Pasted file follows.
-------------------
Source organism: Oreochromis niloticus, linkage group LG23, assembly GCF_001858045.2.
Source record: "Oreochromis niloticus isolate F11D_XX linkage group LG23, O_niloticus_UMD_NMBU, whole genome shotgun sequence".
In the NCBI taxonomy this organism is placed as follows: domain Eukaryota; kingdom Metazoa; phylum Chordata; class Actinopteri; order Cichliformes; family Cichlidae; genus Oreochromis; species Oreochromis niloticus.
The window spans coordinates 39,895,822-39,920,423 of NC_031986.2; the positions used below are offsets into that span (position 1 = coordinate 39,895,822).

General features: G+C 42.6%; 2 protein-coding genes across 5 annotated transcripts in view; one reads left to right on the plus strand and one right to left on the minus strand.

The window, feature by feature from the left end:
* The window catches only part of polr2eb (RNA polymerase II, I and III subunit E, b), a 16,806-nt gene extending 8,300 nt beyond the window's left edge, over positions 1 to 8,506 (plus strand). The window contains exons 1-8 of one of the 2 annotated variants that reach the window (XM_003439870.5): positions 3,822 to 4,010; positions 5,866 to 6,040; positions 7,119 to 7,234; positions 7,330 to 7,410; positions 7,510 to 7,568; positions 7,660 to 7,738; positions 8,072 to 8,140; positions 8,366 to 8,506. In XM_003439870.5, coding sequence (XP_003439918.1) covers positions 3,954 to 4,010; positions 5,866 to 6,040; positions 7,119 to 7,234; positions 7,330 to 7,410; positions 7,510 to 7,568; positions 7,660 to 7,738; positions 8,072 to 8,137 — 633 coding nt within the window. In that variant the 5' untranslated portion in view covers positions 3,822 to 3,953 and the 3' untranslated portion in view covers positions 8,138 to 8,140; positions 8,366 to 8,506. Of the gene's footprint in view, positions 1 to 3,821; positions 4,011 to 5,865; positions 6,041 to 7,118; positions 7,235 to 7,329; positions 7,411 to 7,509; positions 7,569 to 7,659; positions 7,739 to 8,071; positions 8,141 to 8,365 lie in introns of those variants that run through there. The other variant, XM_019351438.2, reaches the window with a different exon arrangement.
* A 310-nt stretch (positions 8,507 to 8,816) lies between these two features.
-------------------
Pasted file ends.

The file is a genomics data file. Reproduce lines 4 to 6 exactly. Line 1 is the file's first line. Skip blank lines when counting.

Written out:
The window spans coordinates 39,895,822-39,920,423 of NC_031986.2; the positions used below are offsets into that span (position 1 = coordinate 39,895,822).

General features: G+C 42.6%; 2 protein-coding genes across 5 annotated transcripts in view; one reads left to right on the plus strand and one right to left on the minus strand.

The window, feature by feature from the left end: